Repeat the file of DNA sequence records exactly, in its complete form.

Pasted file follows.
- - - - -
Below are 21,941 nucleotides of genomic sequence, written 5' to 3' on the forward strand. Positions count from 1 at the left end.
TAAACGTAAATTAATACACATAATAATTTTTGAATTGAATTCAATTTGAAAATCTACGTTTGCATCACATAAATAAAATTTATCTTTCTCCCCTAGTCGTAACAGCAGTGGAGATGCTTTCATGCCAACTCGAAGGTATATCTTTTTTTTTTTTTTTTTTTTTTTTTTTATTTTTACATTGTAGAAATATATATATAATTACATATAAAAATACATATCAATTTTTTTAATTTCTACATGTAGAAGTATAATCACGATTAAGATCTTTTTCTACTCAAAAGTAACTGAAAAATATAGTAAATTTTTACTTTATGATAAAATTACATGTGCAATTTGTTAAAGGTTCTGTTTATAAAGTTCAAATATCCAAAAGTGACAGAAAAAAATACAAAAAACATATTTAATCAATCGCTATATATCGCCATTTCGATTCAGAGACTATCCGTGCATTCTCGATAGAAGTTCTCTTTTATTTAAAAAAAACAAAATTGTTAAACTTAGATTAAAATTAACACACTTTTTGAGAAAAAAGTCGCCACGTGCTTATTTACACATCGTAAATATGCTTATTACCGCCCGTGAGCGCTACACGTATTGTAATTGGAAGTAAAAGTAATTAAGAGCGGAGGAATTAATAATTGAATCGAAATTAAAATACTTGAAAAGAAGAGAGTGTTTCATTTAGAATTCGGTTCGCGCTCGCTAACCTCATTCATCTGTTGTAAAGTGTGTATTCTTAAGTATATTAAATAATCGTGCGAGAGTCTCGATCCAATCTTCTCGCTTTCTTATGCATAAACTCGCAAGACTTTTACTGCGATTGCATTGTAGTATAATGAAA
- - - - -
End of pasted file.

Below are 21,941 nucleotides of genomic sequence, written 5' to 3' on the forward strand. Positions count from 1 at the left end.
TAAACGTAAATTAATACACATAATAATTTTTGAATTGAATTCAATTTGAAAATCTACGTTTGCATCACATAAATAAAATTTATCTTTCTCCCCTAGTCGTAACAGCAGTGGAGATGCTTTCATGCCAACTCGAAGGTATATCTTTTTTTTTTTTTTTTTTTTTTTTTTTATTTTTACATTGTAGAAATATATATATAATTACATATAAAAATACATATCAATTTTTTTAATTTCTACATGTAGAAGTATAATCACGATTAAGATCTTTTTCTACTCAAAAGTAACTGAAAAATATAGTAAATTTTTACTTTATGATAAAATTACATGTGCAATTTGTTAAAGGTTCTGTTTATAAAGTTCAAATATCCAAAAGTGACAGAAAAAAATACAAAAAACATATTTAATCAATCGCTATATATCGCCATTTCGATTCAGAGACTATCCGTGCATTCTCGATAGAAGTTCTCTTTTATTTAAAAAAAACAAAATTGTTAAACTTAGATTAAAATTAACACACTTTTTGAGAAAAAAGTCGCCACGTGCTTATTTACACATCGTAAATATGCTTATTACCGCCCGTGAGCGCTACACGTATTGTAATTGGAAGTAAAAGTAATTAAGAGCGGAGGAATTAATAATTGAATCGAAATTAAAATACTTGAAAAGAAGAGAGTGTTTCATTTAGAATTCGGTTCGCGCTCGCTAACCTCATTCATCTGTTGTAAAGTGTGTATTCTTAAGTATATTAAATAATCGTGCGAGAGTCTCGATCCAATCTTCTCGCTTTCTTATGCATAAACTCGCAAGACTTTTACTGCGATTGCATTGTAGTATAATGAAA